The Legislature recently voted to make permanent the 25% rebate it offers on all production and post-production spending that is taxable in the state. For example, for every $1 that filmmakers spend in New Mexico on labor and other production costs, they get 25 cents back as a refund.
The state also offers an interest-free loan of as much as $15 million a project for productions that are shot primarily in New Mexico, and has launched or funded various training programs to cultivate local filmmakers and expand its crew base.
The program has more than paid its way.
Since 2003, the state has reaped $50 million in tax revenue from the film industry; it has paid out $33 million to finance the rebates and interest-free loans, state officials say. New Mexico ranks among the top five states in filming activity.
“You can’t underestimate the power of the incentives,” said producer Glenn Williamson, taking a break from shooting the dark comedy “Sunshine Cleaning” in Albuquerque’s Nob Hill area. “What you’re trying to do is put as much money as possible on the screen.”
The comedy hit “Wild Hogs,” about a group of middle-age bikers, saved several million dollars with New Mexico’s help, which gave the state a leg up on such states as California, Louisiana and Florida.
“It’s the best film incentive program in the country,” director Walt Becker said.
In four years, 60 feature films and TV projects have been shot in New Mexico, including “The Longest Yard,” the upcoming release “Transformers,” director Paul Haggis’ new “In the Valley of Elah,” and the CBS miniseries “Comanche Moon.”
New Mexico’s film lore dates to 1898, to Thomas Edison’s short film “Indian Day School.” Later, it was a popular setting for Westerns.
Today, the state’s film nerve center is a converted theater in Santa Fe. Inside, an area dubbed the War Room is where Lisa Strout, director of the state’s film office, keeps a chart listing about 40 potential projects highlighted with red and purple markers.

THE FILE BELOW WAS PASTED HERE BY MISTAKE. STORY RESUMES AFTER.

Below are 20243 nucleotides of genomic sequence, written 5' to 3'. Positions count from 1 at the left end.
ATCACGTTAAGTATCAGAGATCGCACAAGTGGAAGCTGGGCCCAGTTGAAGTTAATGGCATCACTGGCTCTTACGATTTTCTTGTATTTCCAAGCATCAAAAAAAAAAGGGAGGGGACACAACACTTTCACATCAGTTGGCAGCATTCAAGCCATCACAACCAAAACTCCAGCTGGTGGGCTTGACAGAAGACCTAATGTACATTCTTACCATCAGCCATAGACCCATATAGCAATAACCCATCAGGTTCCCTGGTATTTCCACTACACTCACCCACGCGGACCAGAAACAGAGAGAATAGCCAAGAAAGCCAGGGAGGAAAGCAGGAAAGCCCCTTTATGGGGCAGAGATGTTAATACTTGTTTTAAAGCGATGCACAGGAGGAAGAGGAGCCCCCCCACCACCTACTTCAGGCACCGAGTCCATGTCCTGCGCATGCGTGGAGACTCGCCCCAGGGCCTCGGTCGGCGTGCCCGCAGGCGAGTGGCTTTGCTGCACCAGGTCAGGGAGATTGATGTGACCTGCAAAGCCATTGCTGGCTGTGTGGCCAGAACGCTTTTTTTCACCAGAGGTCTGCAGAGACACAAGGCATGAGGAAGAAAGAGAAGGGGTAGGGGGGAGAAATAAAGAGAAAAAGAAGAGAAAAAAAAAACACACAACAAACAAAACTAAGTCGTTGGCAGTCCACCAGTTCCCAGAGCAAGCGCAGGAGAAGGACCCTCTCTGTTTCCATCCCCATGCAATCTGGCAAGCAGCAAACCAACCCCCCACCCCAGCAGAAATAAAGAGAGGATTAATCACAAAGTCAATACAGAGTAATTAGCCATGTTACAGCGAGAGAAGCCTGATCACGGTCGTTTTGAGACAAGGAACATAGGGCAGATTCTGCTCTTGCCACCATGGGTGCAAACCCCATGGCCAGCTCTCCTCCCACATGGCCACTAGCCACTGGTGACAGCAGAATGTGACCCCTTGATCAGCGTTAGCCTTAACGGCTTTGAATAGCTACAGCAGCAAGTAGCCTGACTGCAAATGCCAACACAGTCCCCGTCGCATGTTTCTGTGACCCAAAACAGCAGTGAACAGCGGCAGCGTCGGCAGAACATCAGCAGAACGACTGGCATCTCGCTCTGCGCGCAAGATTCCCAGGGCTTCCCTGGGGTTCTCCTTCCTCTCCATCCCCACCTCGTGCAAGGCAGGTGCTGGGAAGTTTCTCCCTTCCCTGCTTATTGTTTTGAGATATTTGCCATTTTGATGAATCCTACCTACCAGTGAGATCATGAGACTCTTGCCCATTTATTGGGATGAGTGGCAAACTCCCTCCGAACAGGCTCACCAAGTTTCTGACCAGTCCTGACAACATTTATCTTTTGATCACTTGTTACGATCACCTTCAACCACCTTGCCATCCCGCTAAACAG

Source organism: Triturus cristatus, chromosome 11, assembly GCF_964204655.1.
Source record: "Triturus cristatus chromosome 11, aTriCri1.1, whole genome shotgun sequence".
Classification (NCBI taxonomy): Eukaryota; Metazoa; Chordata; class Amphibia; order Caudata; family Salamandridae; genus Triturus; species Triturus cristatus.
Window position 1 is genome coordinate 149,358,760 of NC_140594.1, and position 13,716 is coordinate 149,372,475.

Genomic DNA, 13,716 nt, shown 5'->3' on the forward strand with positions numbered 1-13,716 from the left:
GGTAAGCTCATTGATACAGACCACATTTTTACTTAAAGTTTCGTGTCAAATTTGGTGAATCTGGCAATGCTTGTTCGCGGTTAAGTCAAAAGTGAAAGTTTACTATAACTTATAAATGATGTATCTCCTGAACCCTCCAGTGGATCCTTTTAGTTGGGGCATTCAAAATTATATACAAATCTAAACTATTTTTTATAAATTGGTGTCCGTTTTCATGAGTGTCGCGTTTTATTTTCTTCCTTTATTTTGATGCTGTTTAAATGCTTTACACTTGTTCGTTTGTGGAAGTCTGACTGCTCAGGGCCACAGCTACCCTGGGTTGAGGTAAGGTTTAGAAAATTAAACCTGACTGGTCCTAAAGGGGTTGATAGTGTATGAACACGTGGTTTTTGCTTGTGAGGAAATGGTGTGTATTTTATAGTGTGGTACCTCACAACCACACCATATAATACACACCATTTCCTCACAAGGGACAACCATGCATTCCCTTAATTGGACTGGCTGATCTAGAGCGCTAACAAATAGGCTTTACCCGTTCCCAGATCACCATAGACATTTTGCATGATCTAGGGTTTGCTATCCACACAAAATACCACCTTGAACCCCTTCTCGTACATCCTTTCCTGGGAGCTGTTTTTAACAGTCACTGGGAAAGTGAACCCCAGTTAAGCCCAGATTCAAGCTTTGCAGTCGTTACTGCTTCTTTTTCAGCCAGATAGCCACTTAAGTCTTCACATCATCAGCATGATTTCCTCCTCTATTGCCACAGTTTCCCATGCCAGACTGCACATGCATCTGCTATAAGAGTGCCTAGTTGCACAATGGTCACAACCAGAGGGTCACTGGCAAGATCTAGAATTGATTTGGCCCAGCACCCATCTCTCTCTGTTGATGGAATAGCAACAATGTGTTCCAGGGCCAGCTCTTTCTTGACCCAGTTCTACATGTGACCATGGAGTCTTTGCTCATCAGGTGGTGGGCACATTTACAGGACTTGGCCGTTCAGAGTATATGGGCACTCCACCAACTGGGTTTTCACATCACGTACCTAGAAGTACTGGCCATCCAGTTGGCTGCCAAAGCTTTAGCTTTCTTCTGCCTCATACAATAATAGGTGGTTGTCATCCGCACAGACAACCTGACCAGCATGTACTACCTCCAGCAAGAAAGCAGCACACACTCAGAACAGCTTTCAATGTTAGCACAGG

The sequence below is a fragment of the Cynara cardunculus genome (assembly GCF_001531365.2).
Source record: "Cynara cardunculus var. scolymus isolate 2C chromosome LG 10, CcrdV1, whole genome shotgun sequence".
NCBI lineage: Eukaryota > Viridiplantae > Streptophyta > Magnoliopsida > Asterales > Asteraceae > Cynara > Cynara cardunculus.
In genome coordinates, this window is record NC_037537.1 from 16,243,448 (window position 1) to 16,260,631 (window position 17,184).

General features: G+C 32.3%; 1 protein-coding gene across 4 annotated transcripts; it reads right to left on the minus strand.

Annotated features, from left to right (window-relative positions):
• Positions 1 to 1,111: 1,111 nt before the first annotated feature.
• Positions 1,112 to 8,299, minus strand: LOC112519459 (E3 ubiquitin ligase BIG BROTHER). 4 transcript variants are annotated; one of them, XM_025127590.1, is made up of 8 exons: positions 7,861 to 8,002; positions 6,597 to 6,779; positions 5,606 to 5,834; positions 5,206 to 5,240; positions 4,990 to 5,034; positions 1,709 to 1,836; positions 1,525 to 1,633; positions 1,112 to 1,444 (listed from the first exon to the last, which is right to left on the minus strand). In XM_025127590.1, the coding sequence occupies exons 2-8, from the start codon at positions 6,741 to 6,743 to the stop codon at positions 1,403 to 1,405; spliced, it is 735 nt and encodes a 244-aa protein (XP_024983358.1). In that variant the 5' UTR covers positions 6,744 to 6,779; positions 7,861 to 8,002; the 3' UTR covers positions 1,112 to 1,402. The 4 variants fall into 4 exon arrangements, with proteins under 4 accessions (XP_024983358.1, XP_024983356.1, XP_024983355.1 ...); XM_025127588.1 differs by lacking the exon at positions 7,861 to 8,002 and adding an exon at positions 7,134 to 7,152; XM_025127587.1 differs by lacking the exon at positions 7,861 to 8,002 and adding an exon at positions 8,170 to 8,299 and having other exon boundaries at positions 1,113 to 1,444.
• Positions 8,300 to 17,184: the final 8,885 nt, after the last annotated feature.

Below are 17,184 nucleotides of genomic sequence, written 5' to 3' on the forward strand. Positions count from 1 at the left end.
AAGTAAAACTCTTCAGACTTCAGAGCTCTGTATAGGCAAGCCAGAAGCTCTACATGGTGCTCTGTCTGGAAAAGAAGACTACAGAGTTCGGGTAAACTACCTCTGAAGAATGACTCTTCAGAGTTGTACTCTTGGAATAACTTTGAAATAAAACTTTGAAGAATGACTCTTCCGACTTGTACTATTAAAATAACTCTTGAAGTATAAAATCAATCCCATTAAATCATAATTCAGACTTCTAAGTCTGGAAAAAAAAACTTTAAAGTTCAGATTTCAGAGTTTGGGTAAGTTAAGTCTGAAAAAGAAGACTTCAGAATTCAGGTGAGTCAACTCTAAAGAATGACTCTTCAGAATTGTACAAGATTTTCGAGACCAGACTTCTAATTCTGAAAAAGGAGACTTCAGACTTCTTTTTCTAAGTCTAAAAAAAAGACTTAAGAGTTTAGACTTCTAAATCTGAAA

“We often say we feel like we’re air traffic controllers,” Strout said.
A veteran location manager who previously ran the New York offices for Merchant Ivory Productions, Strout oversees a staff of 11, some of whom scout for locations. The state taps a public relations agency in Los Angeles to get the word out about New Mexico, stressing that New Mexico is less than two hours by plane from Los Angeles.
“We used to get 10 scripts a year,” Strout said. “Last year we got 250 scripts.”
Beyond reading scripts, state and local officials go out of their way to court filmmakers.
Richardson took “Wild Hogs” director Becker to dinner. Albuquerque Mayor Martin Chavez handed the director a proclamation honoring the film. And Strout helped set up meetings with residents in Madrid, a dusty former coal mining town off the Turquoise Trail where much of the film was shot.
Last summer, 200 crew members and celebrities, including John Travolta and Tim Allen, descended on the quirky community of artists, writers and gift shop owners. Production workers spruced up lawns, painted storefronts and built a diner on a lot next to a jewelry shop owned by Hugh and Honore Hackett. In return, they left the Hacketts the empty diner, which they used for storage. It’s now a tourist attraction.
“We had 100 people here over the weekend wanting to take their pictures in front of the diner,” Hackett said. “It’s like we have a little piece of Hollywood right here in town.”
Despite its success at luring the movie business, New Mexico faces competition from more than 30 states that also offer incentives, including neighboring Arizona.
All of the frenetic activity has stretched local film crews. To help meet the demand, the leading union representing technical workers runs a state-funded program through community colleges to train more crew members.
Eric Witt, the governor’s director of legislative and political affairs, said New Mexico would have a competitive edge because it was building an entertainment infrastructure and not just trying to lure individual film shoots.
Said Mark Manuel, Lions Gate executive vice president: “It’s one of the few states that’s actually trying to build an industry and not just bring in projects on a one-time basis.”